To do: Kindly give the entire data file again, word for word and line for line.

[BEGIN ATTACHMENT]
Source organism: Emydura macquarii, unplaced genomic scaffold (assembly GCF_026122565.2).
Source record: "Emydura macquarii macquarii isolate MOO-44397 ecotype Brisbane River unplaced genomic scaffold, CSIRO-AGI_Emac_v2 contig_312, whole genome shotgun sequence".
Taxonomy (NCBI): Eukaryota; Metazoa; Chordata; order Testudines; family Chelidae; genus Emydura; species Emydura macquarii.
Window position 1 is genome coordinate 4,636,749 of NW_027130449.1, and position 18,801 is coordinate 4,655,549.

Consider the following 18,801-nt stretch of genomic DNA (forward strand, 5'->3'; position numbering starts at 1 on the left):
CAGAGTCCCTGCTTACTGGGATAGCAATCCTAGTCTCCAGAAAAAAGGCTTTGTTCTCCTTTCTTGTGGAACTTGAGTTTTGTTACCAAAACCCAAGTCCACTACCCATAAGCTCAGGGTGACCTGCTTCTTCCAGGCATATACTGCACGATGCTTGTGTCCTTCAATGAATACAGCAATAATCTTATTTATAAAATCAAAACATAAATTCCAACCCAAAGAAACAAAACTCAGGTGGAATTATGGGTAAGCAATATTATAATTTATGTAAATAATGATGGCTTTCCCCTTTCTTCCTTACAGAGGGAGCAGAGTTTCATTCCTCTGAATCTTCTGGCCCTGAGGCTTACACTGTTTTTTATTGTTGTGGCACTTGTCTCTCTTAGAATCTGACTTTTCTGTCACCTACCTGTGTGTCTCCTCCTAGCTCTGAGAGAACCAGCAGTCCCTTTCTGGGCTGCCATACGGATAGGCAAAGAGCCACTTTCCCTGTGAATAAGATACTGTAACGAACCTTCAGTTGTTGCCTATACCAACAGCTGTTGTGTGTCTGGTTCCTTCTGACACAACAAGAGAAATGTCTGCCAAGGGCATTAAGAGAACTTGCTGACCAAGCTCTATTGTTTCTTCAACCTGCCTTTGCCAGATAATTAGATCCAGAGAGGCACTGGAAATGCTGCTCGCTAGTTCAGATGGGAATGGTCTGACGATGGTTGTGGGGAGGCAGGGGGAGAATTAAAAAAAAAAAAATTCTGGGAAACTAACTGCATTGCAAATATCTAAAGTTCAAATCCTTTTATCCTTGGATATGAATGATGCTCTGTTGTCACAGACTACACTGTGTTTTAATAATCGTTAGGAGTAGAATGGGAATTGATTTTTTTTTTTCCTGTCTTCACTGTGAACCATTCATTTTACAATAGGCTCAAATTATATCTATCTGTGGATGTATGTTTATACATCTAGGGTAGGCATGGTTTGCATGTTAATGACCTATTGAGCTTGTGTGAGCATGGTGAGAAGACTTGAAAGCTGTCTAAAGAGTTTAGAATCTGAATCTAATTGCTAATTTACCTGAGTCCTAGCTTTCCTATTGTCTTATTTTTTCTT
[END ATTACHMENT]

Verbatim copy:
Source organism: Emydura macquarii, unplaced genomic scaffold (assembly GCF_026122565.2).
Source record: "Emydura macquarii macquarii isolate MOO-44397 ecotype Brisbane River unplaced genomic scaffold, CSIRO-AGI_Emac_v2 contig_312, whole genome shotgun sequence".
Taxonomy (NCBI): Eukaryota; Metazoa; Chordata; order Testudines; family Chelidae; genus Emydura; species Emydura macquarii.
Window position 1 is genome coordinate 4,636,749 of NW_027130449.1, and position 18,801 is coordinate 4,655,549.

Consider the following 18,801-nt stretch of genomic DNA (forward strand, 5'->3'; position numbering starts at 1 on the left):
CAGAGTCCCTGCTTACTGGGATAGCAATCCTAGTCTCCAGAAAAAAGGCTTTGTTCTCCTTTCTTGTGGAACTTGAGTTTTGTTACCAAAACCCAAGTCCACTACCCATAAGCTCAGGGTGACCTGCTTCTTCCAGGCATATACTGCACGATGCTTGTGTCCTTCAATGAATACAGCAATAATCTTATTTATAAAATCAAAACATAAATTCCAACCCAAAGAAACAAAACTCAGGTGGAATTATGGGTAAGCAATATTATAATTTATGTAAATAATGATGGCTTTCCCCTTTCTTCCTTACAGAGGGAGCAGAGTTTCATTCCTCTGAATCTTCTGGCCCTGAGGCTTACACTGTTTTTTATTGTTGTGGCACTTGTCTCTCTTAGAATCTGACTTTTCTGTCACCTACCTGTGTGTCTCCTCCTAGCTCTGAGAGAACCAGCAGTCCCTTTCTGGGCTGCCATACGGATAGGCAAAGAGCCACTTTCCCTGTGAATAAGATACTGTAACGAACCTTCAGTTGTTGCCTATACCAACAGCTGTTGTGTGTCTGGTTCCTTCTGACACAACAAGAGAAATGTCTGCCAAGGGCATTAAGAGAACTTGCTGACCAAGCTCTATTGTTTCTTCAACCTGCCTTTGCCAGATAATTAGATCCAGAGAGGCACTGGAAATGCTGCTCGCTAGTTCAGATGGGAATGGTCTGACGATGGTTGTGGGGAGGCAGGGGGAGAATTAAAAAAAAAAAAATTCTGGGAAACTAACTGCATTGCAAATATCTAAAGTTCAAATCCTTTTATCCTTGGATATGAATGATGCTCTGTTGTCACAGACTACACTGTGTTTTAATAATCGTTAGGAGTAGAATGGGAATTGATTTTTTTTTTTCCTGTCTTCACTGTGAACCATTCATTTTACAATAGGCTCAAATTATATCTATCTGTGGATGTATGTTTATACATCTAGGGTAGGCATGGTTTGCATGTTAATGACCTATTGAGCTTGTGTGAGCATGGTGAGAAGACTTGAAAGCTGTCTAAAGAGTTTAGAATCTGAATCTAATTGCTAATTTACCTGAGTCCTAGCTTTCCTATTGTCTTATTTTTTCTT